Scenes from an Execution – Program

Live streamed on: October 30 & 31 and November 06 & 07, 2020 at 7:30 PM, and November 01, 2020 at 2:00 PM
on the MIWSFPA YouTube Channel

Scenes from an Execution

Scenes from an Execution follows 16th-century painter Anna Galactia as she executes a commission for the state of Venice. She has been asked to paint The Battle of Lepanto, glorifying the violence undertaken during the crusades. Against the advice of the Doge, the Cardinal, her daughter, and her lover, she paints a piece that condemns the violence and brutality of the battle and is forced to face the consequences of treason against the state of Venice. In this production Galactia represents a punk-rock feminist revolutionary who’s desire to reveal the truth in her painting outweighs her desire to please her patrons. She takes control of the people around her and will do what it takes to unleash her creative power upon the world. Her manipulative and indecisive lover, Carpeta is bound to the confines of a metaphorical box where she can contain his brutality, the rest of the world is isolated into computer screens, glass boxes of their own. The media that bombards the audience distracts from Galactia’s need for absolute control over the world she is painting. The visual world turns the characters inside out as they spiral into Galactia’s creative wormhole, unable to stop her or pull themselves out. Her allies, Dementia and Supporta are unable to stand by her brash politics. Art critic, Gina Rivera tries to help her while their volatile relationship as critic and artist causes mutual distrust and  misunderstanding. In this world of paint, blood, and betrayal Sketchbook moves beyond Barker’s melodrama to reveal the historical and contemporary injustice of the battle, and the painting.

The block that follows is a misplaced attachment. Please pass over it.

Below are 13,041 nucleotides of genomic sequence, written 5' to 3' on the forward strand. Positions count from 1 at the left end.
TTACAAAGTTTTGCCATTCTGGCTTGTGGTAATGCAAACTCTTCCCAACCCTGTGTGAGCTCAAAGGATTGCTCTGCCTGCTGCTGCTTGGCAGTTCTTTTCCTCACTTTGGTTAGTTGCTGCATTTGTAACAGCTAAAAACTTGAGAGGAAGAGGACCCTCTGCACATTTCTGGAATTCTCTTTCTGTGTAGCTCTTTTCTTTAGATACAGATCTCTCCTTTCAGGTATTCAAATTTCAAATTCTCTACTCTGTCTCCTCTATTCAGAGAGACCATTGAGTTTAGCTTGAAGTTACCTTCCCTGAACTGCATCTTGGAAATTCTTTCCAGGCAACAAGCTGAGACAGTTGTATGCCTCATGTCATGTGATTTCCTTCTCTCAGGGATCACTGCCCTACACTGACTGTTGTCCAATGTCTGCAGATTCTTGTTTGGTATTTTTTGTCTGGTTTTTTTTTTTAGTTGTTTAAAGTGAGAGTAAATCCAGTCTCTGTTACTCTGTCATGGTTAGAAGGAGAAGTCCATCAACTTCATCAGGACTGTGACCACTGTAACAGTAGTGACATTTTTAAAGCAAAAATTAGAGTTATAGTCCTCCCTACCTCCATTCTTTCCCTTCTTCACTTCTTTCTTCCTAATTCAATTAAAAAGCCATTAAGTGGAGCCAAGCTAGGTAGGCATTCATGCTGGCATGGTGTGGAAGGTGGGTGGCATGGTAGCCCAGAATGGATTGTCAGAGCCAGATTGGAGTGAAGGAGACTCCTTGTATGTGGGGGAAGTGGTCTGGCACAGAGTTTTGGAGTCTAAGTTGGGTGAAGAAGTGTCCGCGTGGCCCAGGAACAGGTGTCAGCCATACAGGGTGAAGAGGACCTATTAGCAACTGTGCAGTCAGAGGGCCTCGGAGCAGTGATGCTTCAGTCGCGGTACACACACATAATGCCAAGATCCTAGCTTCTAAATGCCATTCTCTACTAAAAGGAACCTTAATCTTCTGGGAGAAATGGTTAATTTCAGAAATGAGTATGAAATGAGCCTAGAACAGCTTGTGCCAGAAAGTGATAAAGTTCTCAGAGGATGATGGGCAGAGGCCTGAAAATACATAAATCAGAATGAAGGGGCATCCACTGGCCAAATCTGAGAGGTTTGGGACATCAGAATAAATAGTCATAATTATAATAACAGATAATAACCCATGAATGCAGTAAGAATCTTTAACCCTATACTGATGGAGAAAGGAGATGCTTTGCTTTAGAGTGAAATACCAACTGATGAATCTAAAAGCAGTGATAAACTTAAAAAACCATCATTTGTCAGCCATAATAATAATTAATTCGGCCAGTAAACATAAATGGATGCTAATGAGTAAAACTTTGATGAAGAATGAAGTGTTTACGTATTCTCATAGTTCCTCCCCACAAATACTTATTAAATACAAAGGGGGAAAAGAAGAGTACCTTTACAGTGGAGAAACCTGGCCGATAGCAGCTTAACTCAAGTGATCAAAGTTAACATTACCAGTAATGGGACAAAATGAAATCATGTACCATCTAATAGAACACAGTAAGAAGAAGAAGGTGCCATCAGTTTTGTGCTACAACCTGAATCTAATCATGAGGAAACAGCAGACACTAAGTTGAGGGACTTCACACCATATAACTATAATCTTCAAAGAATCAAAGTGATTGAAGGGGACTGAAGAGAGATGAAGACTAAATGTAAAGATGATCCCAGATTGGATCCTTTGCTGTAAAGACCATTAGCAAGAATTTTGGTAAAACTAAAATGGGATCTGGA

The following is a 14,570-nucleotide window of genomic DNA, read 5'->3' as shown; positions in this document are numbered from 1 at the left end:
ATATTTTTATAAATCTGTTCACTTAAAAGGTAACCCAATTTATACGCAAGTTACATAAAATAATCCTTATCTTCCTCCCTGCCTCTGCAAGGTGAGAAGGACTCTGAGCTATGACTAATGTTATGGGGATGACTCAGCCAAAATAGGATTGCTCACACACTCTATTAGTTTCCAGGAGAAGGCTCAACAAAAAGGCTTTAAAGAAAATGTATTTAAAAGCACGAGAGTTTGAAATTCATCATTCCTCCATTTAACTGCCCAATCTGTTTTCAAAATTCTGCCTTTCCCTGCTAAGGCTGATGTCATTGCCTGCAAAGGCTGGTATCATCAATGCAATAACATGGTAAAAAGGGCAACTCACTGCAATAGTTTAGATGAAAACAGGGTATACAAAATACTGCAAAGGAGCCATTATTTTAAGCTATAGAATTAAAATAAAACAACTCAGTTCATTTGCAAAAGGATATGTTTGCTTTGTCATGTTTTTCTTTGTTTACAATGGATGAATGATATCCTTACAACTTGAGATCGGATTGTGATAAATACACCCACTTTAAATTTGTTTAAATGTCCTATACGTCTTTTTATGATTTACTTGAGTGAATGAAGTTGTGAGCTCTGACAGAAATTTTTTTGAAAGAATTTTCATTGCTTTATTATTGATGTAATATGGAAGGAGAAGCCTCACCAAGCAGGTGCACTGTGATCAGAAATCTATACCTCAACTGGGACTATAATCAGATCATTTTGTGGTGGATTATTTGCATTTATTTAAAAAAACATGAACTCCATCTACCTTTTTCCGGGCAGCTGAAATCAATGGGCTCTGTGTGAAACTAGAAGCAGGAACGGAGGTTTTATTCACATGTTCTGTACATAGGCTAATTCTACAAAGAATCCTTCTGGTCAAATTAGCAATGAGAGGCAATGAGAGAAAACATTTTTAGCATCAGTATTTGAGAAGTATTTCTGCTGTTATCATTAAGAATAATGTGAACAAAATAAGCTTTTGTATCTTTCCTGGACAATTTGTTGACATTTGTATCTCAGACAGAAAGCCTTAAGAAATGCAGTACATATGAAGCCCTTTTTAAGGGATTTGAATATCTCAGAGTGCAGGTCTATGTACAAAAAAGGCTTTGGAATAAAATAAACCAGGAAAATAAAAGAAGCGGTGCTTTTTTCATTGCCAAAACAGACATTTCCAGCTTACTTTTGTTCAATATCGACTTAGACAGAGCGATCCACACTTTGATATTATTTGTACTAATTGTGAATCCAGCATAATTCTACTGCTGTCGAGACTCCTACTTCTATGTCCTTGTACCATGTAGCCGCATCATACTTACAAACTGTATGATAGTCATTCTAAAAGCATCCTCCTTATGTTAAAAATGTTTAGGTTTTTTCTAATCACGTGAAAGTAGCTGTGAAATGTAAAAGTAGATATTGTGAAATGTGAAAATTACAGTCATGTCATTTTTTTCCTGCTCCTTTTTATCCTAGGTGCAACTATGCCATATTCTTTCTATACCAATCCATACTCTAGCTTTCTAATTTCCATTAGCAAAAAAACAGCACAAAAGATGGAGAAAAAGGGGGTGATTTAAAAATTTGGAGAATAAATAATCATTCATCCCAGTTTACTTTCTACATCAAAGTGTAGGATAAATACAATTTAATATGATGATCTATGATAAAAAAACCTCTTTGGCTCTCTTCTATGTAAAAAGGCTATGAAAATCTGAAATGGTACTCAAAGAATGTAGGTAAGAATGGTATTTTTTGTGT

– Asenia Lyall

The Cast

URGENTINO, the Doge of Venice – JESSE CAINES
SUPPORTA, Daughter of Galactia – SAMMIE MARETT
DEMENTIA, Daughter of Galactia – CHLOE PETROU

‘My Future’ (by B.Eilish, F. O’Connell)
was sung and recorded by
Maiya Irwin and Heidi Nickel

The Creative Team

Director: David Fancy
Associate Director: Molly Lacey*
Set/Costume Designer: Kelly Wolf
Assistant Designer: Wyatt Hoskin*
Dramaturg: Asenia Lyall*
Choreographer: Trevor Copp
Dance Captain: Marley Mahon*
Audio Design: James Dengate*
Stage Manager: Peter Herbert*
Asst Stage Manager: Alyssa Ruddock*
* Dramatic Arts student

The Production Team

Production Manager: Brian Cumberland
Technical Director: Gavin Fearon
Assistant Technical Director/Lighting Operator/Sound Operator: Sid Malcolm*
Assistant Technical Director/Audio Mix Engineer: Alex Sykes*
Head of Wardrobe: Roberta Doylend
Wardrobe Assistant: Julian Corlett*
Head of Stage Construction: Ed Harris
Stage Management Supervisor: Carolyn Mackenzie
Camera Operators: Alyssa Ruddock*, Molly Lacey*, Ed Harris
* Dramatic Arts student